Nociceptive: What is it? Causes, Types, Symptoms, Treatment and Prognosis

It is one of the two main types of physical pain.

The other is called neuropathic pain . Nociceptive pain is the most common type. It is caused by potentially harmful stimuli that are detected by nociceptors around the body.

Nociceptors are a type of receptor that exists to feel everything and any pain that may be caused by damage to the body. The damage can include mechanical or physical damage to various parts of the body. For example, damaged areas could include skin, muscles, bones, or other tissues.

Nociceptors can also detect chemical and thermal damage. Chemical damage is caused by contact with toxic or dangerous chemicals. Exposure to extremely high or low temperatures causes thermal damage.

Lesions that cause nociceptive pain include:

  • Hematomas.
  • Burns.
  • Fractures
  • Pain caused by overuse or joint damage, such as arthritis or sprains.

When activated by stimuli, nociceptors notify the brain of injury with electrical signals sent through the peripheral and central nervous system (CNS). When the brain receives the signals, it has a perception of the pain that is felt.

Nociceptive pain vs. Neuropathic pain

In comparison, neuropathic pain is related to damage to the body’s neurological system. An infection or injury commonly causes this type of pain. It leads to pain messages that are sent through the CNS to the brain.

Neuropathic pain is often described as “stabbing” pain. This is probably caused by the abnormal way it travels along the nerves.

People often say that this pain feels like a burning sensation along the path of an affected nerve. It can also be described as a feeling of numbness.

Some people say that the neuropathic pain they experience is a constant sensation. Others report episodes that come and go. Diabetic neuropathy and pain caused by multiple sclerosis are some examples of neuropathic pain.

Types and symptoms of nociceptive pain

Nociceptive pain covers most of the legs, arms, and back pain. They are categorized as root or somatic.

Root pain

Radial pain occurs when the nerve roots are irritated. It travels down your arm or leg through a nerve that comes from your spinal cord.

Radiculopathy is an example of a disease that causes root pain. Radiculopathy occurs when a nerve becomes trapped in the spinal column. It causes numbness, weakness, and tingling, or a tingling sensation, among other symptoms.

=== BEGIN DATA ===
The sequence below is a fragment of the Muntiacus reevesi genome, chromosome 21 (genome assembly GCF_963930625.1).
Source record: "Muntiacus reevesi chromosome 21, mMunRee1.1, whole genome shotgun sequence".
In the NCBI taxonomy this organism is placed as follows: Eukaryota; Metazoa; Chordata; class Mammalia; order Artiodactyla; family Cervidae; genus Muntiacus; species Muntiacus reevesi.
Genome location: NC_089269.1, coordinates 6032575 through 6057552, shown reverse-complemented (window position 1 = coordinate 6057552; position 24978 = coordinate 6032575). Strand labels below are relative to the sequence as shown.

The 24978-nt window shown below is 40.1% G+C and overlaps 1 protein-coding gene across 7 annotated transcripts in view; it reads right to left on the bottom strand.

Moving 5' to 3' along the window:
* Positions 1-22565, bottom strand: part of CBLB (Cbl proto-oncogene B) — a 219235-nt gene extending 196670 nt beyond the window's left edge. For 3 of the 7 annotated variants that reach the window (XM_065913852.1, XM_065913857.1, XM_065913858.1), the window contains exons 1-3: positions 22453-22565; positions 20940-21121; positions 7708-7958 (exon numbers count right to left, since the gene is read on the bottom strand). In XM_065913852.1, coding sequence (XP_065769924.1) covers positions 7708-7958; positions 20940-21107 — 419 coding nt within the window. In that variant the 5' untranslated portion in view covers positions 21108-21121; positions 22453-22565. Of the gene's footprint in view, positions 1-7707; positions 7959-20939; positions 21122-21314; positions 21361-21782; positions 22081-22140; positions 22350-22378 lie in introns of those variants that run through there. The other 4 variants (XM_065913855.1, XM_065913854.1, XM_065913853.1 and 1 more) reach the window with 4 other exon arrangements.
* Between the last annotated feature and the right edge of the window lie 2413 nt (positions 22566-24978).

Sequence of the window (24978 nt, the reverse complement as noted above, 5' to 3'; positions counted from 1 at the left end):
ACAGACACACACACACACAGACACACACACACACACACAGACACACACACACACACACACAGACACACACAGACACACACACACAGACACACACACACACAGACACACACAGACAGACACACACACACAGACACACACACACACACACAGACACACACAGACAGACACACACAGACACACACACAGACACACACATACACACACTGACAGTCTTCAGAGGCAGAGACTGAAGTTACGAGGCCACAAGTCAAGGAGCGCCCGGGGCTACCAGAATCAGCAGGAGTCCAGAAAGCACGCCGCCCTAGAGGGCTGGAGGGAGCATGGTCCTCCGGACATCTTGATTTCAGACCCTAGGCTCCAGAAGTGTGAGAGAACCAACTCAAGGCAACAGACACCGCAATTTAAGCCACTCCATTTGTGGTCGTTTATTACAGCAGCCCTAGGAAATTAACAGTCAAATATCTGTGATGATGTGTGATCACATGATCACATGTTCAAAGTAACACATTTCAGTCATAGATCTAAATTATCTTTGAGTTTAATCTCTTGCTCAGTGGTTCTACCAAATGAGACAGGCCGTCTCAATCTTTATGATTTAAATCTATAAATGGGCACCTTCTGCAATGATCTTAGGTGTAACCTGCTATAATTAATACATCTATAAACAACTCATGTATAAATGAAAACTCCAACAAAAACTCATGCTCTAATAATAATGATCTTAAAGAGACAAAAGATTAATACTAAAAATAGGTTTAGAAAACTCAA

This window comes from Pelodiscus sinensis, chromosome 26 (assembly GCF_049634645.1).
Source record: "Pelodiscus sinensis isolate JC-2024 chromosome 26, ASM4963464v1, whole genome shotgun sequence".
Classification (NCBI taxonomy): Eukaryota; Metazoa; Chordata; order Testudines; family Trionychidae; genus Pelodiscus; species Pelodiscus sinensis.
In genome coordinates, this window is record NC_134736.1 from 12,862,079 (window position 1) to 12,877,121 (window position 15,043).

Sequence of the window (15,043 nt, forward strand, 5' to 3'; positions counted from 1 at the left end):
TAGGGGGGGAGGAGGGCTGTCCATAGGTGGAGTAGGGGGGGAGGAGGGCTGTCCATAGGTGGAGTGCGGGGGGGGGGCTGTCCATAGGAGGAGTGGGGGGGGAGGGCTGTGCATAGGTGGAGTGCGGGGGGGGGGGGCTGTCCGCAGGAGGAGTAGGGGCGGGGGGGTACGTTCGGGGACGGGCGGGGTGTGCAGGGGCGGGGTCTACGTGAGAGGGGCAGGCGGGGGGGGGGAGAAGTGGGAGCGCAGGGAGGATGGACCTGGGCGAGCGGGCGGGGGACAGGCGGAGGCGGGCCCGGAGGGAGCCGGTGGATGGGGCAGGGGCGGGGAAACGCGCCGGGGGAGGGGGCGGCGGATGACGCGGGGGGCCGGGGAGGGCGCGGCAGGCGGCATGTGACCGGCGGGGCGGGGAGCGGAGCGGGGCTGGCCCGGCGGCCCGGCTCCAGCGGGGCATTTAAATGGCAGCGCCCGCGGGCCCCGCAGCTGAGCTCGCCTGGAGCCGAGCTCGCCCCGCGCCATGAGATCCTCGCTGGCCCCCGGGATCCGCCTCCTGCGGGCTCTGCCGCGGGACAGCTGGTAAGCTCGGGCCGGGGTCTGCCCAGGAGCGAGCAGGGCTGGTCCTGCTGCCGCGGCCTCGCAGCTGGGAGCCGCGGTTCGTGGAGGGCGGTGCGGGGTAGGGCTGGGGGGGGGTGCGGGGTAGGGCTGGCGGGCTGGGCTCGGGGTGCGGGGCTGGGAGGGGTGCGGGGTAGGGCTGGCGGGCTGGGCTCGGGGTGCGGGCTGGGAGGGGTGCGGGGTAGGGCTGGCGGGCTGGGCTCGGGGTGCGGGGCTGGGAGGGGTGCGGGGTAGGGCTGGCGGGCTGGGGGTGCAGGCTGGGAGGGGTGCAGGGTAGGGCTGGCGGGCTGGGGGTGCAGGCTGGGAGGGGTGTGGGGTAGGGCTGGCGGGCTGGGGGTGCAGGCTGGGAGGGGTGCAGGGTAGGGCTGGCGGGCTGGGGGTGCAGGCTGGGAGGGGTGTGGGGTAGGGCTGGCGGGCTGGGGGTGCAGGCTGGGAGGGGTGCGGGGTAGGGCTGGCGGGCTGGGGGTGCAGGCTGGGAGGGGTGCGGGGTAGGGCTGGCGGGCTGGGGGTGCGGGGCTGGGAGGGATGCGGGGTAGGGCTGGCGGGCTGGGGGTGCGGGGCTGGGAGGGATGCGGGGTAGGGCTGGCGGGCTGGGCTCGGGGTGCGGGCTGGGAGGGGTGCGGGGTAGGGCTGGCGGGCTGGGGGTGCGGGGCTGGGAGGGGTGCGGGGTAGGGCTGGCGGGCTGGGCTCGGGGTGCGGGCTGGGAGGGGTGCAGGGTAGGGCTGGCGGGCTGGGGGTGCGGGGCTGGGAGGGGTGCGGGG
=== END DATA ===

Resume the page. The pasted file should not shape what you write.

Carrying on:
Somatic pain

Somatic pain occurs when any of the pain receptors in tissues, such as muscles, bones, or skin, are activated. This type of pain is often stimulated by movement. Usually it is localized. Headaches and cuts are considered somatic pain.

Visceral pain

Visceral pain occurs when internal organs, such as the involuntary muscles of the heart, become injured or inflamed. This type of pain is generally described as pain. The location may seem vague.

How is nociceptive pain treated?

Treatment of this type of pain depends on the severity of the injury. For minor injuries, the pain goes away as the injury heals. However, if your pain continues, you should talk to your doctor. They will examine your injury and decide on an appropriate method of pain relief.

Your pain management is decided based on your symptoms and what caused the pain. Your doctors will evaluate:

  • How intense is your pain.
  • How long does it last.
  • The structures involved in causing the pain.

An example of nociceptive pain that is usually less complex is a nerve root aggravated by a bulging or ruptured disc. This sends pain that radiates down your leg or arm. Sometimes the pain can be relieved with an epidural steroid injection combined with physical therapy.

If this doesn’t work, your doctor may suggest another approach. Other approaches may include:

  • Changes to the way your medicines are handled.
  • Surgical procedures.
  • Chiropractic or physical therapy.
  • Alternative therapies, such as acupuncture.
  • A referral to other medical specialists.

What is the outlook for someone with nociceptive pain?

How well you do depends on what is causing it. Pain caused by a bruise should go away once the bruise has healed. However, arthritis pain can be treated with treatments, but it will not go away completely.

Talk to your doctor if your pain is severe or persistent. They can help you find ways to manage or treat your pain.